A power of attorney for financial matters and a conservatorship can both authorize a person to have control over another person’s financial affairs.
There are a few key differences.
For one, a power of attorney is limited to financial assets, whereas a conservatorship, also called an adult guardianship, can have two components: a conservatorship of the estate (providing management of money and other property) and a conservatorship of the person (health care and living decisions).
Frequently, a conservatorship of the person and a conservatorship of the estate are in place at the same time, but not always. Therefore, there are some areas of decision-making that are not covered simply by a financial power of attorney, and where a conservatorship of the person may be necessary. If your dad’s dementia renders him unable to make decisions about his care and living arrangements, you may need a conservatorship.
Another important difference between a financial power of attorney and a conservatorship is that a conservatorship requires court appointment and oversight, whereas a financial power of attorney does not. To secure a power of attorney, however, your dad would have to have sufficient legal capacity to make the document—that is, recognize what it is and what it means.
There are other facts for you to weigh, too. The court proceedings involved with setting up and maintaining a conservatorship can be very time-consuming and cumbersome; once established, a conservator’s actions will be reviewed by the court to make sure they are in the protected person’s best interests. By contrast, it is generally quicker and easier to act under a financial power of attorney. However, it is difficult to monitor the activities of an agent under the financial power of attorney.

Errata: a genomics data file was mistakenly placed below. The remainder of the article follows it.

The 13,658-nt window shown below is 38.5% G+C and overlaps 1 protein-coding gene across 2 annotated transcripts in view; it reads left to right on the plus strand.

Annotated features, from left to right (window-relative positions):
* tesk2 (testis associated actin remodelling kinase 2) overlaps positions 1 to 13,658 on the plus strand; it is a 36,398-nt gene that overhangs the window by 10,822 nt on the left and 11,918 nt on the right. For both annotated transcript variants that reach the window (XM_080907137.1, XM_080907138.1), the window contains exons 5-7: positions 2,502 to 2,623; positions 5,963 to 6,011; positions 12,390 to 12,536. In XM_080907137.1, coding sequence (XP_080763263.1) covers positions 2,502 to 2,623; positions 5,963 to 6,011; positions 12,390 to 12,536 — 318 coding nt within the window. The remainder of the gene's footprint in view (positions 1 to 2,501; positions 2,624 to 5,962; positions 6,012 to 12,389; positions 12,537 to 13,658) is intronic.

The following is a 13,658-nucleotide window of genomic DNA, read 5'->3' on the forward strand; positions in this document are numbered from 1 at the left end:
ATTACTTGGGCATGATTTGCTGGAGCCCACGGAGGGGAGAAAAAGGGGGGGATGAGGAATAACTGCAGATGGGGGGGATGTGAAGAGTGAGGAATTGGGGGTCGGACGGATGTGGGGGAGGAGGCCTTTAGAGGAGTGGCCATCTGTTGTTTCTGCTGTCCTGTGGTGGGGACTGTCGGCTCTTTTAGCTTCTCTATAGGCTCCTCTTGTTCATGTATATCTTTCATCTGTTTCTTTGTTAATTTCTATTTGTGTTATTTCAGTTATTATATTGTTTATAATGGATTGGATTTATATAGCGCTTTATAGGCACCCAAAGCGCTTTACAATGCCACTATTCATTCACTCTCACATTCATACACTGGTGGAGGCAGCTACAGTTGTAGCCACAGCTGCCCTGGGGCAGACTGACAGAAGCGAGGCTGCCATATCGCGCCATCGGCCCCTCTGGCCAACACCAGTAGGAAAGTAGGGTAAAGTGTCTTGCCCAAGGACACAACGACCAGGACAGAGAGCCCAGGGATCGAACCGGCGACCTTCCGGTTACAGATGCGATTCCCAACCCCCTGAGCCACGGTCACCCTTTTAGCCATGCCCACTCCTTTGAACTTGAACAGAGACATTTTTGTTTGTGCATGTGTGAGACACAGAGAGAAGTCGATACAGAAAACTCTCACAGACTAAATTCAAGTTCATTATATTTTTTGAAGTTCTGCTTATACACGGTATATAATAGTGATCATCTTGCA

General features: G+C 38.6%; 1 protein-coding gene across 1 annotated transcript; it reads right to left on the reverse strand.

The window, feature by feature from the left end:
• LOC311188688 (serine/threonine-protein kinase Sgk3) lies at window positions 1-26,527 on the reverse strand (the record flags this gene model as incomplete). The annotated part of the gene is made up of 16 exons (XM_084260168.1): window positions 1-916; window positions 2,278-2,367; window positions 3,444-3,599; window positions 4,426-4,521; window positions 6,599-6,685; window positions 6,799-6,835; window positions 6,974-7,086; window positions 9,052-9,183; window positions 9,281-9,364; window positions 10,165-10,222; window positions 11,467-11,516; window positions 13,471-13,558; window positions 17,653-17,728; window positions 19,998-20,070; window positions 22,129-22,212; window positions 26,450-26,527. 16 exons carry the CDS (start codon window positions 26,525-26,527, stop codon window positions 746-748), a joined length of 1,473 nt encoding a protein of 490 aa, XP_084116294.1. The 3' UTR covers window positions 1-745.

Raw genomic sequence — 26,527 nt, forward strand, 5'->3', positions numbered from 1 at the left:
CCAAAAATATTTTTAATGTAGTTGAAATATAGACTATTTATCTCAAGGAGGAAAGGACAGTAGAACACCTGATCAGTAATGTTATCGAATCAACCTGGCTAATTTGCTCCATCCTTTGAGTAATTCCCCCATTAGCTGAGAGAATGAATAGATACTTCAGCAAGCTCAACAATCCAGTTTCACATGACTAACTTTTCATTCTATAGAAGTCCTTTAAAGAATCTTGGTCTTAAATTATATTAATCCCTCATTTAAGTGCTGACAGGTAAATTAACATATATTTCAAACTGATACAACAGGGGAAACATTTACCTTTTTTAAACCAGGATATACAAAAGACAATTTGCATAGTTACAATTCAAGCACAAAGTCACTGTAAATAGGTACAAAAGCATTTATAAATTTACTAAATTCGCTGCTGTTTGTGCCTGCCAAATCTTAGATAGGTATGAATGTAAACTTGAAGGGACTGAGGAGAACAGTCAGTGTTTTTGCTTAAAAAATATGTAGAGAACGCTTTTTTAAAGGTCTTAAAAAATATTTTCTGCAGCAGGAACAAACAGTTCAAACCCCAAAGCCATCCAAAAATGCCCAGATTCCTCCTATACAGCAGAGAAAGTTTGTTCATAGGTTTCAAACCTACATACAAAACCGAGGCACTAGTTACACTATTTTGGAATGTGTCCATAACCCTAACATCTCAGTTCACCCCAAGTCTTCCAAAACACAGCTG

In addition, banks and other financial institutions are sometimes reluctant to act only under a financial power of attorney, and prefer the certainty and protections offered by a conservatorship.
One other important difference between a conservatorship and a financial power of attorney is that a conservator has exclusive control over the conservatee’s affairs. With a power of attorney, on the other hand, the principal (in this case, your dad) is not necessarily stripped of his rights to make his own financial decisions. This can be particularly important when dealing with dementia, which can make people very distrustful and combative.
If your father is still in the early stages of dementia, he may at times have capacity and at other times may not. A power of attorney may not be enough to make sure that your father does not do harm to himself or his finances.
Nonetheless, it may be preferable for you to accomplish what you can with a power of attorney before resorting to a conservatorship. In fact, if your father is not yet incapable of taking care of himself, a conservatorship might not be an option until his condition deteriorates further.